For Philadelphia Eagles fans in the UK, Sunday’s NFL game against the Jacksonville Jaguars at Wembley Stadium in London is a chance to see the reigning Super Bowl champions on British soil for the first time.
But it’s also a chance for those fans to connect with other Eagles supporters in a country where a different kind of football is king and the NFL is, despite recent growth and increased investment, something of a niche sport.
“When we meet another NFL fan we chat for ages,” said 54-year-old David Pollard, a Burnley FC supporter who started rooting for the Eagles thanks to a friend he met online from Exton. “I knew nothing about American football until six years ago. (My friend from Exton) did a 101 for me… videos, photos, PowerPoints. He sent a book on the Eagles, along with an Eagles shirt with my name on it.”
Pollard, who also follows the Philadelphia Union, is missing the Burnley match against Chelsea on Sunday to attend the game at Wembley. He said the atmosphere at NFL games in England — he’s been to a few — is much different than at football matches, which he is something of an expert on having been to 83 different football stadiums supporting Burnley.
“It’s less tribal,” said Pollard, who is attending the game with two friends he’s known since he was four.
Laura Kitching started following the Eagles more than a decade ago because “I looked good in green” but has developed a deep passion for the team. She’s gotten her fair share of flak for following American football, but said she said there is a different feel to the fan culture around the NFL.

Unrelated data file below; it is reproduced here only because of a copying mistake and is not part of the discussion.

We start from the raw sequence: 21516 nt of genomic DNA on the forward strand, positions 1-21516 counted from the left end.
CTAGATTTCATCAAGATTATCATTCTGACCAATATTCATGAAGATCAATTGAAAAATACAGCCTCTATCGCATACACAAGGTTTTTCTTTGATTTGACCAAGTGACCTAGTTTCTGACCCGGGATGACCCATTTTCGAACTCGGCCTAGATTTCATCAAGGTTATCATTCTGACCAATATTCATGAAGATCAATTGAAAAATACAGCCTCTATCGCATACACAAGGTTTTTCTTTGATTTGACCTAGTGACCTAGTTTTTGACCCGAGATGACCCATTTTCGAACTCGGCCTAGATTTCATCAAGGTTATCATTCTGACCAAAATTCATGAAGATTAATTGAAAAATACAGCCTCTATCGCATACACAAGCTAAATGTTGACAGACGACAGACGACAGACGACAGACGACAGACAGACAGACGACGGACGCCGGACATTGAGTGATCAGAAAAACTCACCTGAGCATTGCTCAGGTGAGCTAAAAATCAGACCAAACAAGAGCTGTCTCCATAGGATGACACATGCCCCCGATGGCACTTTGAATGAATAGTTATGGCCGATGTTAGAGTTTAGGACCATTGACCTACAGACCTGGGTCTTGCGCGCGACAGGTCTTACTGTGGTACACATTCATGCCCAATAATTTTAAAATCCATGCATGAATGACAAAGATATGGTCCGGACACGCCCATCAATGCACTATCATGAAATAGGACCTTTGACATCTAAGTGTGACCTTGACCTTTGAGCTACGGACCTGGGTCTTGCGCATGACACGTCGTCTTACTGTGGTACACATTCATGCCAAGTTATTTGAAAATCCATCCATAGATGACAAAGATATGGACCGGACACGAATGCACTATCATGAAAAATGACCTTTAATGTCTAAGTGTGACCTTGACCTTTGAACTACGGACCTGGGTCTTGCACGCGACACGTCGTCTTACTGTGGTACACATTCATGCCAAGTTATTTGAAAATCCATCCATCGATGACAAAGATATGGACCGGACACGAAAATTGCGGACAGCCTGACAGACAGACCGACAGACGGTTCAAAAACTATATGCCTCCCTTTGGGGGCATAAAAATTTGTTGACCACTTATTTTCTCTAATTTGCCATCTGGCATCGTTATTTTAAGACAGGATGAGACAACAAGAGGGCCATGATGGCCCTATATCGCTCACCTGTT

“I find that English football fans can be quite aggressive, and I wouldn’t feel confident going to a game alone,” she said. “I’ve never, ever had an issue with that as an NFL fan. I think we’re just all so united in our love for the game — even Cowboys fans.”
A Middlesbrough FC supporter, Kitching will be attending her first Eagles game on Sunday. So too will Nathan Mundy, who became an Eagles fan 14 years ago when a friend came back from visiting the states with some Eagles gear.
“I Googled the Eagles and started looking at the sport and then looking at McNabb, Dawkins and Westbrook,” he said. “Ever since then it’s been the Eagles for me.”
If the way Mundy, Kitching and Pollard all talk about their support of the Eagles sounds familiar, it might be because they’re describing a little of what we as Union fans experience here in the U.S. The Eagles are king in this town the way Premier League teams are in their respective cities and the sport of soccer is often dismissed or derided by traditional “Big Four” sports fans.
This week, @AdmiraltyLondon is our home base for #Eagles fans! If you're in London, stop by our remaining pub parties, tonight from 7:30PM-8:30PM, and Saturday from 6:00PM-8:00PM.@sageNAmerica | #EaglesEverywhere pic.twitter.com/Su9pw8ZmnO— Philadelphia Eagles (@Eagles) October 26, 2018
Things are changing in England much as they are in the U.S. as more fans are tuning into the NFL over the pond the way fans here are watching soccer in record numbers.
“Being a fan when I first started was difficult because no one knew the game or who many of the teams were,” said Mundy, who also supports Cardiff City and the Boston Celtics. “But these days it’s becoming to have that similar culture as football in the fact that you can get your mates round on a Sunday, stock up on snacks and then sit back and watch your teams.”
Not everyone attending the game is British, of course.
An impressive contingent of fans — some 41 percent of sales on StubHub have reportedly been to people from Pennsylvania — have made the trek from the U.S. and from other parts of Europe. Not unlike fans that travel to the U.S. to watch big name clubs like Manchester City, Manchester United and Liverpool play summer friendlies in the states.
A fan from Wales named Marc Jones, however, is missing the Eagles game at Wembley to see Manchester United play Everton.
“I went to Lincoln Financial Field last month for the first time,” said Jones, who became an Eagles fan when Michael Vick joined the team because he was his favorite player in the Madden NFL video game. “So I don’t want the experience to be tarnished with the London game as it’s still fresh for me.”
Sunday’s game, for those of us not in London, kicks off at 9:30 a.m. Eastern time. The Union game at Yankee Stadium kicks off at 4:30 p.m.